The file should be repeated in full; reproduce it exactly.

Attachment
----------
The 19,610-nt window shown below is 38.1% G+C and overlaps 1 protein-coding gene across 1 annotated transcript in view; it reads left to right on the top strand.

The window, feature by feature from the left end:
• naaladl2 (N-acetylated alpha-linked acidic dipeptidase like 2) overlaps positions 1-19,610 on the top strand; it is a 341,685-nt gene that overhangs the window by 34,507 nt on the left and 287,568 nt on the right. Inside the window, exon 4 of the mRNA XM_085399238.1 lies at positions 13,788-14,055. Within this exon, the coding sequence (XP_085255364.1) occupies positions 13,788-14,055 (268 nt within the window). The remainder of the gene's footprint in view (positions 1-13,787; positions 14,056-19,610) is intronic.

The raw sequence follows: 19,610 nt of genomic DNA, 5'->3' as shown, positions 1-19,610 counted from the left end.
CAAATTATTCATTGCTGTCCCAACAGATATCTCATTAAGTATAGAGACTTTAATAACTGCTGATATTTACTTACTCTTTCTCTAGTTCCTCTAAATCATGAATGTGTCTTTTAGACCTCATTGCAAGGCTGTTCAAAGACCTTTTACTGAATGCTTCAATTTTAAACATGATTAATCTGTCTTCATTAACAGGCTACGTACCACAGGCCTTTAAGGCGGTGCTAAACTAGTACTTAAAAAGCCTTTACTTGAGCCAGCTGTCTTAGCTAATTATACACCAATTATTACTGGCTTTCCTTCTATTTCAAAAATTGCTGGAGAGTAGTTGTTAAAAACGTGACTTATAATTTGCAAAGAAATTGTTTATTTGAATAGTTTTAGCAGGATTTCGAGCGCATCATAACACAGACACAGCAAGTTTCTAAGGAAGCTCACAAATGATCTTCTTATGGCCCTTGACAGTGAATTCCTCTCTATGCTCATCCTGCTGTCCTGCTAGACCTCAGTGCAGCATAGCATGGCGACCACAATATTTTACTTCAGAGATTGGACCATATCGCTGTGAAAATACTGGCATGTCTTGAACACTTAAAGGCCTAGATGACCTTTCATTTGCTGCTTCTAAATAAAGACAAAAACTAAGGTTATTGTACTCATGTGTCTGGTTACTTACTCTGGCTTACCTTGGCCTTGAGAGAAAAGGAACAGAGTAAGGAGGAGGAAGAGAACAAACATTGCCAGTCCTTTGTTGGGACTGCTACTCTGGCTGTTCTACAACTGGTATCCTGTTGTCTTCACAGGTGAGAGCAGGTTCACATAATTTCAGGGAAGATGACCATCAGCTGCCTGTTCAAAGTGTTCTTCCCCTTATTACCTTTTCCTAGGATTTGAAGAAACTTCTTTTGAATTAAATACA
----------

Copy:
The 19,610-nt window shown below is 38.1% G+C and overlaps 1 protein-coding gene across 1 annotated transcript in view; it reads left to right on the top strand.

The window, feature by feature from the left end:
• naaladl2 (N-acetylated alpha-linked acidic dipeptidase like 2) overlaps positions 1-19,610 on the top strand; it is a 341,685-nt gene that overhangs the window by 34,507 nt on the left and 287,568 nt on the right. Inside the window, exon 4 of the mRNA XM_085399238.1 lies at positions 13,788-14,055. Within this exon, the coding sequence (XP_085255364.1) occupies positions 13,788-14,055 (268 nt within the window). The remainder of the gene's footprint in view (positions 1-13,787; positions 14,056-19,610) is intronic.

The raw sequence follows: 19,610 nt of genomic DNA, 5'->3' as shown, positions 1-19,610 counted from the left end.
CAAATTATTCATTGCTGTCCCAACAGATATCTCATTAAGTATAGAGACTTTAATAACTGCTGATATTTACTTACTCTTTCTCTAGTTCCTCTAAATCATGAATGTGTCTTTTAGACCTCATTGCAAGGCTGTTCAAAGACCTTTTACTGAATGCTTCAATTTTAAACATGATTAATCTGTCTTCATTAACAGGCTACGTACCACAGGCCTTTAAGGCGGTGCTAAACTAGTACTTAAAAAGCCTTTACTTGAGCCAGCTGTCTTAGCTAATTATACACCAATTATTACTGGCTTTCCTTCTATTTCAAAAATTGCTGGAGAGTAGTTGTTAAAAACGTGACTTATAATTTGCAAAGAAATTGTTTATTTGAATAGTTTTAGCAGGATTTCGAGCGCATCATAACACAGACACAGCAAGTTTCTAAGGAAGCTCACAAATGATCTTCTTATGGCCCTTGACAGTGAATTCCTCTCTATGCTCATCCTGCTGTCCTGCTAGACCTCAGTGCAGCATAGCATGGCGACCACAATATTTTACTTCAGAGATTGGACCATATCGCTGTGAAAATACTGGCATGTCTTGAACACTTAAAGGCCTAGATGACCTTTCATTTGCTGCTTCTAAATAAAGACAAAAACTAAGGTTATTGTACTCATGTGTCTGGTTACTTACTCTGGCTTACCTTGGCCTTGAGAGAAAAGGAACAGAGTAAGGAGGAGGAAGAGAACAAACATTGCCAGTCCTTTGTTGGGACTGCTACTCTGGCTGTTCTACAACTGGTATCCTGTTGTCTTCACAGGTGAGAGCAGGTTCACATAATTTCAGGGAAGATGACCATCAGCTGCCTGTTCAAAGTGTTCTTCCCCTTATTACCTTTTCCTAGGATTTGAAGAAACTTCTTTTGAATTAAATACA